Jail investigators have also used the tapped calls to nab guards enmeshed in prohibited romantic relationships with incarcerated people, according to a Daily News report from last year. 

The city’s five district attorneys have all used taped jail conversations to bolster some of their cases. 

Still, city jail officials say they only listened to 1.7% of the calls — 305,000 talks — from Jan. 1, 2020, through Jan. 1, 2022, the News reported in April. 

Brewer said she hasn’t reached out to the boroughs’ top prosecutors yet. 

“We will be in touch,” she said, noting that she plans to encourage them to use some of their asset forfeiture money to fund additional programming in jail. 

“They do not have enough programs at Rikers,” she said. “That’s how you keep people safe: constant interaction with people who are trying to put you in the right direction.”

The phone recordings “present a huge invasion of privacy,” said Tylek. 

“And obviously disproportionately [affects] Black and brown low-income New Yorkers, who are those most likely to be incarcerated in our city jail,” she added.

In April, three major public defender organizations sued New York City, arguing that the phone recording policy — and collection of calls — violates federal and state free speech laws. 

Technical Glitches

The DOC has long used Securus Technologies, a Texas-based firm, to record calls made by detainees.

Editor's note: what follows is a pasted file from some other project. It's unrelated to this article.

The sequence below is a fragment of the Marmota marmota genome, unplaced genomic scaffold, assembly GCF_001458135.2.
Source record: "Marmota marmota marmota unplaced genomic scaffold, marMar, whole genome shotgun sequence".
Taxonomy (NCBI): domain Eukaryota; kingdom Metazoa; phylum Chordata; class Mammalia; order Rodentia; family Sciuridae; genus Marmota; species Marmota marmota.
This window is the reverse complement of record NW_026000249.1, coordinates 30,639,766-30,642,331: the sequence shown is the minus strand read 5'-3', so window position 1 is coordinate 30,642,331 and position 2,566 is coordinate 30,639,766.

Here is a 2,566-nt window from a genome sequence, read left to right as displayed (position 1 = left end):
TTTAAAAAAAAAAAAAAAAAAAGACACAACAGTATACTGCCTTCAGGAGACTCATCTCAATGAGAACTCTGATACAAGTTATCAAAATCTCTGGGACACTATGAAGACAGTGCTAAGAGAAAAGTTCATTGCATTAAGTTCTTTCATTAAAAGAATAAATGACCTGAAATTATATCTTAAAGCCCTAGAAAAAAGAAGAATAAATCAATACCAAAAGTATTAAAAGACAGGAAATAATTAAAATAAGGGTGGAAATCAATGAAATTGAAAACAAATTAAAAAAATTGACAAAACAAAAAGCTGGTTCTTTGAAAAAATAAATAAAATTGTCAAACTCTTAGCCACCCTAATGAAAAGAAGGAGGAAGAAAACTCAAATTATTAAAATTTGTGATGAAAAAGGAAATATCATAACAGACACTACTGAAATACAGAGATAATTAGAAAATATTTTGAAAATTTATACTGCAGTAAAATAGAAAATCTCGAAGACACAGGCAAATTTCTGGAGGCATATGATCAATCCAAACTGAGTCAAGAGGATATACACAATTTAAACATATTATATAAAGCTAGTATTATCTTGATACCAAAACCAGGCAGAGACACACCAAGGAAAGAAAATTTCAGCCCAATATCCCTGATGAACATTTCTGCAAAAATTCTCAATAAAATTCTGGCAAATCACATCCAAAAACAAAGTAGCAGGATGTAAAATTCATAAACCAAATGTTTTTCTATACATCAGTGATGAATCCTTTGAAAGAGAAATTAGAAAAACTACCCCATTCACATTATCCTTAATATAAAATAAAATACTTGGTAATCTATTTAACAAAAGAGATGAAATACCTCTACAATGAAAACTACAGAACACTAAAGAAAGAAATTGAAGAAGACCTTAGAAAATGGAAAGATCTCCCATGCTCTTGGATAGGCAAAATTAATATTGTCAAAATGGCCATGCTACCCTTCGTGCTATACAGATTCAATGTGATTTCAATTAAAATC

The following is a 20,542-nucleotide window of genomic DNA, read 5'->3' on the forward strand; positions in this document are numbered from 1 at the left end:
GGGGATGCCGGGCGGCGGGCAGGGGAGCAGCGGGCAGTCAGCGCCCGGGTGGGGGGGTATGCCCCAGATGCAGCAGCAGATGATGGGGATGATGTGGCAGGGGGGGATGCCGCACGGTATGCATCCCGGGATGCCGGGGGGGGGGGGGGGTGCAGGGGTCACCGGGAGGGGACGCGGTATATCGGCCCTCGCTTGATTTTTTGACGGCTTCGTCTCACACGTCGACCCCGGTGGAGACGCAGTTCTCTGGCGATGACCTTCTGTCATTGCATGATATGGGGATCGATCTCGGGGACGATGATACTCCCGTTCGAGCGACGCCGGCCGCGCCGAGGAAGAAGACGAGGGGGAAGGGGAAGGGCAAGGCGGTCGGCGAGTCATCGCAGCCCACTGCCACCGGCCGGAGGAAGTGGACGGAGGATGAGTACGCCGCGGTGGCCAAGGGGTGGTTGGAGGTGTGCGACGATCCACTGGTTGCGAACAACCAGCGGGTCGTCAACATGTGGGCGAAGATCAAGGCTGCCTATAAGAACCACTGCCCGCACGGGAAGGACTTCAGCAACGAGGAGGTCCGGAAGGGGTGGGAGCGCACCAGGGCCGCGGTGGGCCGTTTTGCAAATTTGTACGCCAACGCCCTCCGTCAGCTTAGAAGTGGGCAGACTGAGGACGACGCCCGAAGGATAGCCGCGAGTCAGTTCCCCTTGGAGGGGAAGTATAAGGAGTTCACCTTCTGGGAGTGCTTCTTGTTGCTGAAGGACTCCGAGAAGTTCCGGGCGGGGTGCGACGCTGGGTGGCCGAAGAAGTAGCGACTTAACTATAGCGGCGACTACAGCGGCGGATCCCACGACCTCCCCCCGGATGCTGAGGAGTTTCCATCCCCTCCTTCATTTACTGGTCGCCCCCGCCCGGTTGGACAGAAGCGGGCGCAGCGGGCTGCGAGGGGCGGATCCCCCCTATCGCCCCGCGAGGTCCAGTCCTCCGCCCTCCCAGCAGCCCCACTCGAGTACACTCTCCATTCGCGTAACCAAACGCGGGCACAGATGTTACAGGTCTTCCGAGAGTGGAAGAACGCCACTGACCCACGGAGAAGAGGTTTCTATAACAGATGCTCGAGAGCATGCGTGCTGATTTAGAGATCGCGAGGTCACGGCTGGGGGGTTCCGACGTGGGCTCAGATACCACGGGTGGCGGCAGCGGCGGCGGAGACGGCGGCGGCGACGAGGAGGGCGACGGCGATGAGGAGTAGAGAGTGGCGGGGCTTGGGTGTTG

Currently, incarcerated people and those on the other line are warned before each call that they are being taped. 

Securus is supposed to be blocked from taping any calls made to attorneys, under the regulations, with defense lawyers’ phone numbers added to a so-called “Do Not Record” roster. 

But that didn’t happen in 324 cases in late 2020 and early 2021, according to the city Department of Investigation

The scandal came to light in March 2021 after the Bronx Defenders notified authorities that some of their calls with clients in jail were turned over to prosecutors as pre-trial disclosure, DOI’s review said. 

As a result, Securus conducted an audit that showed the telephone numbers identified by Bronx Defenders were not properly placed on its Do Not Record list, DOI said.

Securus then adopted several reforms, like creating a new designation for lawyer calls, to prevent future breaches, according to DOI. 

But Brewer and others don’t think that goes far enough. 

“If you’re talking to your mother, to your sister, to your friends, it shouldn’t be public information,” Brewer said, noting that Securus collects all the recorded calls. 

She said she was inspired in part by remembering calls she has had with some of her 35 foster children who were behind bars in the 1980s and 1990s. 

“At that time you had to call collect,” she recalled. “I wouldn’t have wanted to have somebody recording. That had nothing to do with any gang activity whatsoever, you know — just son and mother.”